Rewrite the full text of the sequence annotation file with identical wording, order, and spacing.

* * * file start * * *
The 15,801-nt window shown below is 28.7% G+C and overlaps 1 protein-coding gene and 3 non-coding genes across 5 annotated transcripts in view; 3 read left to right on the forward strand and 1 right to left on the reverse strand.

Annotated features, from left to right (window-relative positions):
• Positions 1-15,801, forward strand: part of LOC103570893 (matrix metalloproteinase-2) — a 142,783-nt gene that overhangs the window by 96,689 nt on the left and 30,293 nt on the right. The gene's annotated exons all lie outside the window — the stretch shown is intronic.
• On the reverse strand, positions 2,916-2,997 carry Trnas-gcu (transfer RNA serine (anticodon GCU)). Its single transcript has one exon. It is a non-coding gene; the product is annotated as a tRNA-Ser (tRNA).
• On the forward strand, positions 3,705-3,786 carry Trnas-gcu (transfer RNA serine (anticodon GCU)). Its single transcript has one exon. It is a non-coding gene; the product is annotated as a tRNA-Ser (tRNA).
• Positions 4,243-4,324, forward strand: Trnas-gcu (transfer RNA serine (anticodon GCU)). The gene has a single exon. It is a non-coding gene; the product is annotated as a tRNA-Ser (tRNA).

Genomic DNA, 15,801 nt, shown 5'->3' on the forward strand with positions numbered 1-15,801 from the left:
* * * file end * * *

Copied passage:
The 15,801-nt window shown below is 28.7% G+C and overlaps 1 protein-coding gene and 3 non-coding genes across 5 annotated transcripts in view; 3 read left to right on the forward strand and 1 right to left on the reverse strand.

Annotated features, from left to right (window-relative positions):
• Positions 1-15,801, forward strand: part of LOC103570893 (matrix metalloproteinase-2) — a 142,783-nt gene that overhangs the window by 96,689 nt on the left and 30,293 nt on the right. The gene's annotated exons all lie outside the window — the stretch shown is intronic.
• On the reverse strand, positions 2,916-2,997 carry Trnas-gcu (transfer RNA serine (anticodon GCU)). Its single transcript has one exon. It is a non-coding gene; the product is annotated as a tRNA-Ser (tRNA).
• On the forward strand, positions 3,705-3,786 carry Trnas-gcu (transfer RNA serine (anticodon GCU)). Its single transcript has one exon. It is a non-coding gene; the product is annotated as a tRNA-Ser (tRNA).
• Positions 4,243-4,324, forward strand: Trnas-gcu (transfer RNA serine (anticodon GCU)). The gene has a single exon. It is a non-coding gene; the product is annotated as a tRNA-Ser (tRNA).

Genomic DNA, 15,801 nt, shown 5'->3' on the forward strand with positions numbered 1-15,801 from the left: